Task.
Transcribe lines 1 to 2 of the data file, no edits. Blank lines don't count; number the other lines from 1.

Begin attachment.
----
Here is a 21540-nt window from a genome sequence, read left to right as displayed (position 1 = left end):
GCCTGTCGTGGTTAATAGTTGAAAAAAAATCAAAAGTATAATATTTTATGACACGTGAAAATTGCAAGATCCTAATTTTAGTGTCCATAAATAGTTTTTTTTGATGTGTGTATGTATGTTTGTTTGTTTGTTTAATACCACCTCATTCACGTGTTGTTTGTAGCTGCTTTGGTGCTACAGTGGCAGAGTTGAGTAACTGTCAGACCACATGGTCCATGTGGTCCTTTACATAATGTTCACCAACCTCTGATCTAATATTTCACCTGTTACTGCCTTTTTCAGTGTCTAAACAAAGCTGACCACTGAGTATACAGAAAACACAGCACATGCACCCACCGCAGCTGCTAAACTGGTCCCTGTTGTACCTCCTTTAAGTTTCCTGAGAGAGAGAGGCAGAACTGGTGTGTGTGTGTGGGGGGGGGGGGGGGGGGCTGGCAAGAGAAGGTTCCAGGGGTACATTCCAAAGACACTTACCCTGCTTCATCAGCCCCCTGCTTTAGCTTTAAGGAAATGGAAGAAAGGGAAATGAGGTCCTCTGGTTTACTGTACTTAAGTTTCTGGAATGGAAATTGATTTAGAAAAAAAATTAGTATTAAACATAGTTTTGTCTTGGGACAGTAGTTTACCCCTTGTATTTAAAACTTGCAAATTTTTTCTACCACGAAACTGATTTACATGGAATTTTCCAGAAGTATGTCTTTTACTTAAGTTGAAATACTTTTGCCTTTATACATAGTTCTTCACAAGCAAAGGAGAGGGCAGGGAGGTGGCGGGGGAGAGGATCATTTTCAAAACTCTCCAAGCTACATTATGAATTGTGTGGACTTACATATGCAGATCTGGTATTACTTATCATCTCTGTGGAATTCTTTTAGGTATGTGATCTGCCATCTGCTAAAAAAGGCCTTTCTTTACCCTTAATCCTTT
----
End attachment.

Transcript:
Here is a 21540-nt window from a genome sequence, read left to right as displayed (position 1 = left end):
GCCTGTCGTGGTTAATAGTTGAAAAAAAATCAAAAGTATAATATTTTATGACACGTGAAAATTGCAAGATCCTAATTTTAGTGTCCATAAATAGTTTTTTTTGATGTGTGTATGTATGTTTGTTTGTTTGTTTAATACCACCTCATTCACGTGTTGTTTGTAGCTGCTTTGGTGCTACAGTGGCAGAGTTGAGTAACTGTCAGACCACATGGTCCATGTGGTCCTTTACATAATGTTCACCAACCTCTGATCTAATATTTCACCTGTTACTGCCTTTTTCAGTGTCTAAACAAAGCTGACCACTGAGTATACAGAAAACACAGCACATGCACCCACCGCAGCTGCTAAACTGGTCCCTGTTGTACCTCCTTTAAGTTTCCTGAGAGAGAGAGGCAGAACTGGTGTGTGTGTGTGGGGGGGGGGGGGGGGGGCTGGCAAGAGAAGGTTCCAGGGGTACATTCCAAAGACACTTACCCTGCTTCATCAGCCCCCTGCTTTAGCTTTAAGGAAATGGAAGAAAGGGAAATGAGGTCCTCTGGTTTACTGTACTTAAGTTTCTGGAATGGAAATTGATTTAGAAAAAAAATTAGTATTAAACATAGTTTTGTCTTGGGACAGTAGTTTACCCCTTGTATTTAAAACTTGCAAATTTTTTCTACCACGAAACTGATTTACATGGAATTTTCCAGAAGTATGTCTTTTACTTAAGTTGAAATACTTTTGCCTTTATACATAGTTCTTCACAAGCAAAGGAGAGGGCAGGGAGGTGGCGGGGGAGAGGATCATTTTCAAAACTCTCCAAGCTACATTATGAATTGTGTGGACTTACATATGCAGATCTGGTATTACTTATCATCTCTGTGGAATTCTTTTAGGTATGTGATCTGCCATCTGCTAAAAAAGGCCTTTCTTTACCCTTAATCCTTT